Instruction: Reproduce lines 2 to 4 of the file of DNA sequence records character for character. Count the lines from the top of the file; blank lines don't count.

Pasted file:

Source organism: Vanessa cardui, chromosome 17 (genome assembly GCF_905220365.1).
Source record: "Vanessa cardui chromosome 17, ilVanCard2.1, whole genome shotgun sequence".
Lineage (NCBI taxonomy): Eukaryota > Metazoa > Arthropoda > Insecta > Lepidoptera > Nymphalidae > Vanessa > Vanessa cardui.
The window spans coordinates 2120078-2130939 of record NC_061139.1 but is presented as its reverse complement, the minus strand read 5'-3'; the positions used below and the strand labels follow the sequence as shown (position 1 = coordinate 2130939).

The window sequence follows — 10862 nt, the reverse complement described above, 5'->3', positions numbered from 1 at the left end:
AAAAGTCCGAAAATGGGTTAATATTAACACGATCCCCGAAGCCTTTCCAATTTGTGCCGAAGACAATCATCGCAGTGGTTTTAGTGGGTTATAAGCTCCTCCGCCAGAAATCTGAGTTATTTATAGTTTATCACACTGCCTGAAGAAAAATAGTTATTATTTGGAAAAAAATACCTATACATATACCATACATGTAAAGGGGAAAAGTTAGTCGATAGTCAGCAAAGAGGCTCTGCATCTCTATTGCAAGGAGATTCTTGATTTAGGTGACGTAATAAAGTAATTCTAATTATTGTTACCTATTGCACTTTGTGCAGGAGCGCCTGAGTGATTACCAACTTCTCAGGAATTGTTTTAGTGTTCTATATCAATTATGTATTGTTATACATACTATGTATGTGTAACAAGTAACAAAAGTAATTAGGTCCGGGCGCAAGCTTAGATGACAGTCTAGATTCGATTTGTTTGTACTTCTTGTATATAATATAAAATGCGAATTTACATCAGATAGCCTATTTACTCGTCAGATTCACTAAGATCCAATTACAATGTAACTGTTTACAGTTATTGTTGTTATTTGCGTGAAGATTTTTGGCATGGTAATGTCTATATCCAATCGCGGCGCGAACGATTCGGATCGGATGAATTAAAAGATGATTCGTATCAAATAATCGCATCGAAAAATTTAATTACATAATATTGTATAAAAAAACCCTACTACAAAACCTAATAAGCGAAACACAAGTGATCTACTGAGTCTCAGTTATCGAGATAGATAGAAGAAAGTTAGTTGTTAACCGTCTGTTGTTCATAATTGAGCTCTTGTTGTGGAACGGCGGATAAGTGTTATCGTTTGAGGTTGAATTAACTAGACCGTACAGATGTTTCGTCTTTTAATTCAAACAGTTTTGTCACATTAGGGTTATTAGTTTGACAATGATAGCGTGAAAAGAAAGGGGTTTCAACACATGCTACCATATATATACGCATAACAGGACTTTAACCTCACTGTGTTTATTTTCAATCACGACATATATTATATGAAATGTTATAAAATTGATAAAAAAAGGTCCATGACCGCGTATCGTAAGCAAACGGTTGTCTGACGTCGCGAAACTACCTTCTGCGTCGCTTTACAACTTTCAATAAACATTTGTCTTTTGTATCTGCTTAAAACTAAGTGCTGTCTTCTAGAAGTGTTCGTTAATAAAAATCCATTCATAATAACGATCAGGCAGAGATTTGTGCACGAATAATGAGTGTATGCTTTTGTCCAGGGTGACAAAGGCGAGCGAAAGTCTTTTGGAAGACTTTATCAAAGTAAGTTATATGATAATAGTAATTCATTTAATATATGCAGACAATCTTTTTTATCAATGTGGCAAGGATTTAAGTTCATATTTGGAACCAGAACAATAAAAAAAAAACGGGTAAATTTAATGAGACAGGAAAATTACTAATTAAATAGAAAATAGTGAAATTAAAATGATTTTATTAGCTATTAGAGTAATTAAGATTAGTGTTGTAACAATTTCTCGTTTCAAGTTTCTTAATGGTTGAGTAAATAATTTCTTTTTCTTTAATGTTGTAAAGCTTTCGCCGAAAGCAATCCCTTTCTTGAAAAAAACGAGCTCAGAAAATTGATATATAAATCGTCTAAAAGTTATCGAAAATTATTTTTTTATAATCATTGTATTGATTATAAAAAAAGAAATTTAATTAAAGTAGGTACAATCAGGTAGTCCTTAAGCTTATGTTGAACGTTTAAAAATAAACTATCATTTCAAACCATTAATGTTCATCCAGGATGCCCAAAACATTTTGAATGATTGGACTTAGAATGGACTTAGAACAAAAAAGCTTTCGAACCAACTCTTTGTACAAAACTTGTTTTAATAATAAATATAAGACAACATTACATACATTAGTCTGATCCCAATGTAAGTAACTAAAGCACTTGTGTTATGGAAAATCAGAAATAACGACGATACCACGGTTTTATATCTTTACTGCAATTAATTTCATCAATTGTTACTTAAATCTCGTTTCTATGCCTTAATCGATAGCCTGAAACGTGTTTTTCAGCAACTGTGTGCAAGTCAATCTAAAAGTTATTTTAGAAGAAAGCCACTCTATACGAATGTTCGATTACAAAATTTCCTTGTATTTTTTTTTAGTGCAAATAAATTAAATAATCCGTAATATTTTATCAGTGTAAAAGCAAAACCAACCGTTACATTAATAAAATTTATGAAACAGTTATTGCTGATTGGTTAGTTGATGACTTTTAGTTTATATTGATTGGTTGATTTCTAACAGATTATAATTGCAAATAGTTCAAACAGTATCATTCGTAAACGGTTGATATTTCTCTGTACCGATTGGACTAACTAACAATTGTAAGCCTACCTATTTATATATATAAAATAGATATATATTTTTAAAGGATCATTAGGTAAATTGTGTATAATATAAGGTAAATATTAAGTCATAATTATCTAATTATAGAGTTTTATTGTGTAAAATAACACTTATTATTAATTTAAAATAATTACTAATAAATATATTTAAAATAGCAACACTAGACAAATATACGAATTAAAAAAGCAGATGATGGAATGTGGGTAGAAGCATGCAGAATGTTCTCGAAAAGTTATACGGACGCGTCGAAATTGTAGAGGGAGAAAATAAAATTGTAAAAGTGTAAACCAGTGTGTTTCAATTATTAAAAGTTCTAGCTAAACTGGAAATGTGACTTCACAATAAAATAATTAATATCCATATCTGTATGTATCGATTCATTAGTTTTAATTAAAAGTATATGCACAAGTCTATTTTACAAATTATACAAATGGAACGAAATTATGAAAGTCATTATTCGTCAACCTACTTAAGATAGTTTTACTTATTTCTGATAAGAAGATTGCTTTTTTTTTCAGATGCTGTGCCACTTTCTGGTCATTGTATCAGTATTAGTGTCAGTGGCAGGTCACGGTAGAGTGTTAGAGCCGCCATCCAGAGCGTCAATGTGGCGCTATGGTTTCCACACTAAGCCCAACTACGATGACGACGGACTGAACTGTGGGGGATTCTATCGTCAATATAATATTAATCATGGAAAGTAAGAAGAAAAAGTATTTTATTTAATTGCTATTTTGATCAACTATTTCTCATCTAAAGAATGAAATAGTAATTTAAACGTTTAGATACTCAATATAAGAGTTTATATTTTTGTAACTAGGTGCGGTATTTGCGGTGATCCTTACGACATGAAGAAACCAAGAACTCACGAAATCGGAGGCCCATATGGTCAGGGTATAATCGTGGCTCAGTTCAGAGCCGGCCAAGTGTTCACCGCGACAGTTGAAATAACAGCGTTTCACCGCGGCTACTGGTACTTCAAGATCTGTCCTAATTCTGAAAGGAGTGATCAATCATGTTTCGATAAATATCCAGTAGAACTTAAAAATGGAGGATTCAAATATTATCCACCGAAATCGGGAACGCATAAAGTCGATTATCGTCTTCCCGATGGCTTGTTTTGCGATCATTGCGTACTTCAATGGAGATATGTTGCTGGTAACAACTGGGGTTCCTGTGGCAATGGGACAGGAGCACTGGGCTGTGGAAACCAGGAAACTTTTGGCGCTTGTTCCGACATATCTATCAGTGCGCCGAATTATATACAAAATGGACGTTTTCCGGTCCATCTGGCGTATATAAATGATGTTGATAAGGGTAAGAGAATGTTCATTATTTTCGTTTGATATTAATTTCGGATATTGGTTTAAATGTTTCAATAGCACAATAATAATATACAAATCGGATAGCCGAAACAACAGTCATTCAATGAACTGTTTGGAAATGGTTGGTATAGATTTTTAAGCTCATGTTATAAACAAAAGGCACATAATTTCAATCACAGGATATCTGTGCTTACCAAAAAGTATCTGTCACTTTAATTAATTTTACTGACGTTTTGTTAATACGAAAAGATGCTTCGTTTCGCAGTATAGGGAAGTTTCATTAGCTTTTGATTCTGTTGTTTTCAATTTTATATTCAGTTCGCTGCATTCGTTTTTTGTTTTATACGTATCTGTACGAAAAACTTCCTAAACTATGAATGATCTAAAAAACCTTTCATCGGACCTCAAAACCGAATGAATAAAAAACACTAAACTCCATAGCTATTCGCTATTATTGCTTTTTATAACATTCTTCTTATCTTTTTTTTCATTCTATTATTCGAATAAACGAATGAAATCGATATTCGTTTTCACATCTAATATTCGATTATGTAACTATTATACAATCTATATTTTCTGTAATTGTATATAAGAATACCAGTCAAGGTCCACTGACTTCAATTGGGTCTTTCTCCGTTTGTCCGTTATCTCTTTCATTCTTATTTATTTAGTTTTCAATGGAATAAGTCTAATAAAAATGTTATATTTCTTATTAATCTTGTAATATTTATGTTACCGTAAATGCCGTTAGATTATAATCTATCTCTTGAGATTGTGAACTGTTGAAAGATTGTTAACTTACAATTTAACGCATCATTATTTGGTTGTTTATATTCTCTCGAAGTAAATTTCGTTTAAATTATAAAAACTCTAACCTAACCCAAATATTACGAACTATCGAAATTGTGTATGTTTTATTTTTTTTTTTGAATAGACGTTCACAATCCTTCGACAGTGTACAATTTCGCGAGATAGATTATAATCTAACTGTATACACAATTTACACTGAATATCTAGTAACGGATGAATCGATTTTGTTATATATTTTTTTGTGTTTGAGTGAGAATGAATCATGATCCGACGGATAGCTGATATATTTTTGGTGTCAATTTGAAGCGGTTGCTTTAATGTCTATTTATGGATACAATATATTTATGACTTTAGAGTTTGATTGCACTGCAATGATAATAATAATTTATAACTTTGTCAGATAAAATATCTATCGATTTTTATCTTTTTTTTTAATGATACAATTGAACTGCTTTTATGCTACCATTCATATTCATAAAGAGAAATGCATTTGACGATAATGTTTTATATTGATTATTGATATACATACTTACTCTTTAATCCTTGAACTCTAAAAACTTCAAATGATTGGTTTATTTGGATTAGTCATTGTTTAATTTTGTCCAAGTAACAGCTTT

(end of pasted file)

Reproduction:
Source record: "Vanessa cardui chromosome 17, ilVanCard2.1, whole genome shotgun sequence".
Lineage (NCBI taxonomy): Eukaryota > Metazoa > Arthropoda > Insecta > Lepidoptera > Nymphalidae > Vanessa > Vanessa cardui.
The window spans coordinates 2120078-2130939 of record NC_061139.1 but is presented as its reverse complement, the minus strand read 5'-3'; the positions used below and the strand labels follow the sequence as shown (position 1 = coordinate 2130939).